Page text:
Hawaii Superferry will be able to go ahead with its July launch without facing an environmental review.
Legislation that would have forced the state to complete a study of the interisland ferry service's impact on harbors technically died when it failed to meet a procedural deadline late last week.
The bill's demise allays the fears of those who thought the review could have gotten in the way of the ferry service's launch between Oahu, Kauai and Maui in July. But environmentalists and lawmakers who supported the bill were disappointed.
The House Transportation Committee would have needed to support the bill for it to survive, but its chairman Rep. Joseph Souki said in commentary to The Honolulu Advertiser that it isn't fair to single out Hawaii Superferry after the state Department of Transportation already told them it was not required.
The department had ruled that Superferry qualified for an exception from an environmental review, noting that other harbor users, including shippers Matson Navigation Co. and Young Brothers Ltd., were not subject to reviews when expanding operations.
"There are other companies that use our harbors, travel in our waters, and essentially impact the state in the same manner," wrote Souki, the Advertiser reported Thursday. "Some carry only passengers, some only cargo such as cars, and some carry produce and other products, including cattle, nursery plants, and other animal and plant life that have the potential of carrying invasive species.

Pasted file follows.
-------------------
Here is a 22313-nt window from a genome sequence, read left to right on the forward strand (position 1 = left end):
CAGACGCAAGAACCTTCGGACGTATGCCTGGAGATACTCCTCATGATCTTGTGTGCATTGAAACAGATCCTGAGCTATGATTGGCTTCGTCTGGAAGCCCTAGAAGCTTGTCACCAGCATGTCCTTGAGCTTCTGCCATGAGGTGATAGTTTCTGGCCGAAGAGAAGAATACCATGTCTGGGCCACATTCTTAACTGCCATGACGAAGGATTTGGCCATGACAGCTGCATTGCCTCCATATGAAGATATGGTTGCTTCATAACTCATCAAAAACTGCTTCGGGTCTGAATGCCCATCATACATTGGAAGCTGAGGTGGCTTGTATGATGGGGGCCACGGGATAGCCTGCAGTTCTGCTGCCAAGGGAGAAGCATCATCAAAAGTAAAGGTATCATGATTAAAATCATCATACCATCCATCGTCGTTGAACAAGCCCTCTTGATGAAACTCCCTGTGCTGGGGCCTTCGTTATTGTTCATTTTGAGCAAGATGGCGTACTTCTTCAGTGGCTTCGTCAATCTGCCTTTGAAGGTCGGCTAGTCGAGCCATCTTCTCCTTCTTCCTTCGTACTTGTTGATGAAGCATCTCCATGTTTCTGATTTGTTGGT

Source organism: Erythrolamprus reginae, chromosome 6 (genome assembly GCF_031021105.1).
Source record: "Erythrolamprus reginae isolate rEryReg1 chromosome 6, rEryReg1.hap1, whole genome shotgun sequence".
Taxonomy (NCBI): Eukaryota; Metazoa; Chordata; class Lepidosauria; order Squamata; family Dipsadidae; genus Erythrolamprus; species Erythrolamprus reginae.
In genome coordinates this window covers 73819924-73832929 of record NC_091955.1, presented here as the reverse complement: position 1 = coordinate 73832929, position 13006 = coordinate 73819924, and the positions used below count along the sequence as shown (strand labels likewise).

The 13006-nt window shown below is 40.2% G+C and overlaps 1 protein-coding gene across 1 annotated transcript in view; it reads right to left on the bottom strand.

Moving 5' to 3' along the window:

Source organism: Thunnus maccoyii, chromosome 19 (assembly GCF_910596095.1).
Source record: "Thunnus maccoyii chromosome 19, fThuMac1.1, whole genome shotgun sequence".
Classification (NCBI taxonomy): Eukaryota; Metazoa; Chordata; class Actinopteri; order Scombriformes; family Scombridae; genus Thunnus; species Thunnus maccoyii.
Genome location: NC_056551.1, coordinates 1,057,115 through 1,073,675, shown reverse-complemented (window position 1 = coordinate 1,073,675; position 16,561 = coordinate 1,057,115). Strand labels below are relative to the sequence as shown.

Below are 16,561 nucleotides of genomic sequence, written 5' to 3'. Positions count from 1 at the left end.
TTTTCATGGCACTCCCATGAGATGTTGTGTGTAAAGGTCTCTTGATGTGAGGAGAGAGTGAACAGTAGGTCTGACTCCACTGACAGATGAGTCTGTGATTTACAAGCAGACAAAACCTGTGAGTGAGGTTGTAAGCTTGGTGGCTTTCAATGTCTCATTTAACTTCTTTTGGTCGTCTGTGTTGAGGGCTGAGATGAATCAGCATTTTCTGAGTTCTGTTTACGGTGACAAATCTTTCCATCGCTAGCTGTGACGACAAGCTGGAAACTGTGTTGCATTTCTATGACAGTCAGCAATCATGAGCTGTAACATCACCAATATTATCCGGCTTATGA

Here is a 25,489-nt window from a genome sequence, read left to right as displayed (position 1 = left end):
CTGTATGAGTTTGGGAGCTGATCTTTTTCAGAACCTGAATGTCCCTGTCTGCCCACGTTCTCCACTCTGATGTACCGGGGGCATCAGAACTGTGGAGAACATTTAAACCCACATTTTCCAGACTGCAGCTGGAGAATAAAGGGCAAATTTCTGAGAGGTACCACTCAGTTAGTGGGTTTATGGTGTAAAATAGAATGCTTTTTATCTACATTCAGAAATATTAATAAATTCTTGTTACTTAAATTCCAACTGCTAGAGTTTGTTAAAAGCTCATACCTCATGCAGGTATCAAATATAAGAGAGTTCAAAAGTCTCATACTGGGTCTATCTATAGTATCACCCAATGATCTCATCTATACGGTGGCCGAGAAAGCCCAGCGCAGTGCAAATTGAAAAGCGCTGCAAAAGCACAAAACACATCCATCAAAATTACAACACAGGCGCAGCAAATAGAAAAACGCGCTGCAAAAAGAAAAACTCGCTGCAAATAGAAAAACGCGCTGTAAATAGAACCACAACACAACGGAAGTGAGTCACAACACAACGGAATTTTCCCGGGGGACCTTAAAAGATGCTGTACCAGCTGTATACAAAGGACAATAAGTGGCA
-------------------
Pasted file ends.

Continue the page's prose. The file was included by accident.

"Some of these companies have been doing business throughout the Islands for close to a century. However, not one of them was required to do an EIS under existing law," he said.
While Souki's position on the bill requiring a review for Hawaii Superferry was well known among those at the capitol, lawmakers supporting the legislation had hoped public pressure might change the bill's fate.
Environmentalists have said the Superferry system, which would transport both people and their cars between the islands, has the potential to increase harbor traffic, spread of invasive species and hurt humpback whale strikes. The islands do not now have a ferry system.
Each of the 349-foot aluminum Superferry ships can carry up to 866 passengers, plus trucks and cars.
Senate Majority Leader Gary Hooser said neighbor island senators who supported the bill did so because that's what their communities wanted and what they felt was right.
"Somehow, I don't believe this whole thing is over with," said Hooser.